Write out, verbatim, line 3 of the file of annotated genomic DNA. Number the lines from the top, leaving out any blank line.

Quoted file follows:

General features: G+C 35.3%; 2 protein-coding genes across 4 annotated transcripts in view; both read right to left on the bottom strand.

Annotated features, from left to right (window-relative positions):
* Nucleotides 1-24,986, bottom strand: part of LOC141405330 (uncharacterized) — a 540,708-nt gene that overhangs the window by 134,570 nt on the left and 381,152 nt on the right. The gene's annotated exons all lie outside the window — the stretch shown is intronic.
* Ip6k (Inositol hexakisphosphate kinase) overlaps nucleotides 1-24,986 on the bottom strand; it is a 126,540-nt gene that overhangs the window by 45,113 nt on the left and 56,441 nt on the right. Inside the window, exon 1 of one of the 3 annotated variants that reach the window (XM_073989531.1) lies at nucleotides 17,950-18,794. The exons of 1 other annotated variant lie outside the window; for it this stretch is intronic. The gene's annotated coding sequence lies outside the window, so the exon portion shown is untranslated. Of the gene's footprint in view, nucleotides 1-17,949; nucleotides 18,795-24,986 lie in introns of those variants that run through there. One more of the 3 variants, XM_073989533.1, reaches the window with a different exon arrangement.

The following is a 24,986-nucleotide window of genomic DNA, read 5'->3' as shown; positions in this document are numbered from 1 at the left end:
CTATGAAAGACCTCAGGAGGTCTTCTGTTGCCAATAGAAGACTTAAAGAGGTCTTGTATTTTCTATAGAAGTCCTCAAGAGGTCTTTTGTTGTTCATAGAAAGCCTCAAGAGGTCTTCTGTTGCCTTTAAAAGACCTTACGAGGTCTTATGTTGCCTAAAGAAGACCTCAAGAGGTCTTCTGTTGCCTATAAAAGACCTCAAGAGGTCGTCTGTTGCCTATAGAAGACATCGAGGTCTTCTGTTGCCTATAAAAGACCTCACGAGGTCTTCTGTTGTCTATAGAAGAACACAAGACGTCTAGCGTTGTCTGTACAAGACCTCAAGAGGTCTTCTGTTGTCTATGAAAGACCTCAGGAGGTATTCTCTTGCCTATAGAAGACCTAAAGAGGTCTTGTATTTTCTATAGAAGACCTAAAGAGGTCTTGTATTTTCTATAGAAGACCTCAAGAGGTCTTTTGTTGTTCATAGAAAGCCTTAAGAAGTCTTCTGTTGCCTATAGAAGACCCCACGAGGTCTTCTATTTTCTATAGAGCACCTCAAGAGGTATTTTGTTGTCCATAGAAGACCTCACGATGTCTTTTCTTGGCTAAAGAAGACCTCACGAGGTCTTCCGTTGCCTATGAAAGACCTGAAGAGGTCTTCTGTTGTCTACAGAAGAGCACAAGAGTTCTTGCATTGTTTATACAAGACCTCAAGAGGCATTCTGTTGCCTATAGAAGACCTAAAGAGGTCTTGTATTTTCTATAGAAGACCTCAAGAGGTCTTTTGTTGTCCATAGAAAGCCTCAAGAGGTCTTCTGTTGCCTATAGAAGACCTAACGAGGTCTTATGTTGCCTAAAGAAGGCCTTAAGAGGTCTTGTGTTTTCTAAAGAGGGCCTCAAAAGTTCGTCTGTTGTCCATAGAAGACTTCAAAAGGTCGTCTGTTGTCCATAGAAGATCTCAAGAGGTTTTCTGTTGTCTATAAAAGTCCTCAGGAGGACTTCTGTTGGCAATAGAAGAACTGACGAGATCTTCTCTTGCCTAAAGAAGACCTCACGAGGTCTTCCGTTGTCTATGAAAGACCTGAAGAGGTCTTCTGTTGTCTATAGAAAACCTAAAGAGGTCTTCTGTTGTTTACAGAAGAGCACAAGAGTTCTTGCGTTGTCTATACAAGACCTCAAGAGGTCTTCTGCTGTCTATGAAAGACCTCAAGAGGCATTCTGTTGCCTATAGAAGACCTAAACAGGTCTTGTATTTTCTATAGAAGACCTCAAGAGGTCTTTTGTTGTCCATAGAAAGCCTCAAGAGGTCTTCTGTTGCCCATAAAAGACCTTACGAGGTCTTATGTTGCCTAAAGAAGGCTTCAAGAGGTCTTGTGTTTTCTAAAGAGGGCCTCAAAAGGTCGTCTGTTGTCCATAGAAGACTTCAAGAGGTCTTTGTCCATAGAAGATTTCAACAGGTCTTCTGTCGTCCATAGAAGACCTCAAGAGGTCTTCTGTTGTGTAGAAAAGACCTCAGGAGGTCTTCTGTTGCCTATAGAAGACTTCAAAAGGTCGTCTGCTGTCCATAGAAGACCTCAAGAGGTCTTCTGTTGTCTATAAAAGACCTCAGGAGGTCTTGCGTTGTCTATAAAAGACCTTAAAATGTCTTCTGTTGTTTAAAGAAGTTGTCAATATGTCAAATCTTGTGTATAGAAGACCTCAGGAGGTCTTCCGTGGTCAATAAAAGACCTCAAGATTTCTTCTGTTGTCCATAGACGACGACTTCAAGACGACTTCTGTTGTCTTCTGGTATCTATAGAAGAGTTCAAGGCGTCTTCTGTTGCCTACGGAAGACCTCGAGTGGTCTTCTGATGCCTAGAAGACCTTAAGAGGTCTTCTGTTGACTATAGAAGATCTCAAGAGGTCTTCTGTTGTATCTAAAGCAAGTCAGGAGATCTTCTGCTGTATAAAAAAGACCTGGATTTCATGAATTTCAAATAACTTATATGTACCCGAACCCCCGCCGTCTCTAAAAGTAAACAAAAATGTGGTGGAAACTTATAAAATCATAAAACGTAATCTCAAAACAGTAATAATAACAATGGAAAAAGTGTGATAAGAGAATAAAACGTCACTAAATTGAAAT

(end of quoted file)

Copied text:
* Nucleotides 1-24,986, bottom strand: part of LOC141405330 (uncharacterized) — a 540,708-nt gene that overhangs the window by 134,570 nt on the left and 381,152 nt on the right. The gene's annotated exons all lie outside the window — the stretch shown is intronic.